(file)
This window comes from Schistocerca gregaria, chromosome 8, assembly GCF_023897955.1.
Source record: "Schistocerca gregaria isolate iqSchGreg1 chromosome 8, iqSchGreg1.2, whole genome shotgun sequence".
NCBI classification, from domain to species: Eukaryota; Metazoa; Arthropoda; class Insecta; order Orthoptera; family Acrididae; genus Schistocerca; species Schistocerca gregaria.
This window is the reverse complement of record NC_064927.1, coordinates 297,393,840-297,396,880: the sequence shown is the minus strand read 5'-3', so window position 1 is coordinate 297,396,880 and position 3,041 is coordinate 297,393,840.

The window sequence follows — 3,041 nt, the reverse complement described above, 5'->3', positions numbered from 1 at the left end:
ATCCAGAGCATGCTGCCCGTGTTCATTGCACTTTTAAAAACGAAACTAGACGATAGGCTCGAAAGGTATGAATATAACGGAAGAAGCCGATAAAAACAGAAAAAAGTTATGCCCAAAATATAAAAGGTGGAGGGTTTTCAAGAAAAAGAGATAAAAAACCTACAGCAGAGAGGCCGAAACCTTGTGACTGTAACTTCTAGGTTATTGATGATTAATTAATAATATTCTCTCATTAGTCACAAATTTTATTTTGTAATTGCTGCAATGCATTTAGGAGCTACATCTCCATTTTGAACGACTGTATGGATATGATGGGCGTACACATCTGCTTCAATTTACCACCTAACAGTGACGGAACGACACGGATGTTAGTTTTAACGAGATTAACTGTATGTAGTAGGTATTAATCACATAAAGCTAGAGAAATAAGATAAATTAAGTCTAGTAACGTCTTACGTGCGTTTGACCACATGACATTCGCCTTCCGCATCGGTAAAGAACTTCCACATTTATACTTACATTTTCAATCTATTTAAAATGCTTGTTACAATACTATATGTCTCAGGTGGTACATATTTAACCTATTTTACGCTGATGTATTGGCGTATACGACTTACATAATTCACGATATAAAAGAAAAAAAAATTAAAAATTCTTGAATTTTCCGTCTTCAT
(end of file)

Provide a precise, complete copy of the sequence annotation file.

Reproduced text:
This window comes from Schistocerca gregaria, chromosome 8, assembly GCF_023897955.1.
Source record: "Schistocerca gregaria isolate iqSchGreg1 chromosome 8, iqSchGreg1.2, whole genome shotgun sequence".
NCBI classification, from domain to species: Eukaryota; Metazoa; Arthropoda; class Insecta; order Orthoptera; family Acrididae; genus Schistocerca; species Schistocerca gregaria.
This window is the reverse complement of record NC_064927.1, coordinates 297,393,840-297,396,880: the sequence shown is the minus strand read 5'-3', so window position 1 is coordinate 297,396,880 and position 3,041 is coordinate 297,393,840.

The window sequence follows — 3,041 nt, the reverse complement described above, 5'->3', positions numbered from 1 at the left end:
ATCCAGAGCATGCTGCCCGTGTTCATTGCACTTTTAAAAACGAAACTAGACGATAGGCTCGAAAGGTATGAATATAACGGAAGAAGCCGATAAAAACAGAAAAAAGTTATGCCCAAAATATAAAAGGTGGAGGGTTTTCAAGAAAAAGAGATAAAAAACCTACAGCAGAGAGGCCGAAACCTTGTGACTGTAACTTCTAGGTTATTGATGATTAATTAATAATATTCTCTCATTAGTCACAAATTTTATTTTGTAATTGCTGCAATGCATTTAGGAGCTACATCTCCATTTTGAACGACTGTATGGATATGATGGGCGTACACATCTGCTTCAATTTACCACCTAACAGTGACGGAACGACACGGATGTTAGTTTTAACGAGATTAACTGTATGTAGTAGGTATTAATCACATAAAGCTAGAGAAATAAGATAAATTAAGTCTAGTAACGTCTTACGTGCGTTTGACCACATGACATTCGCCTTCCGCATCGGTAAAGAACTTCCACATTTATACTTACATTTTCAATCTATTTAAAATGCTTGTTACAATACTATATGTCTCAGGTGGTACATATTTAACCTATTTTACGCTGATGTATTGGCGTATACGACTTACATAATTCACGATATAAAAGAAAAAAAAATTAAAAATTCTTGAATTTTCCGTCTTCAT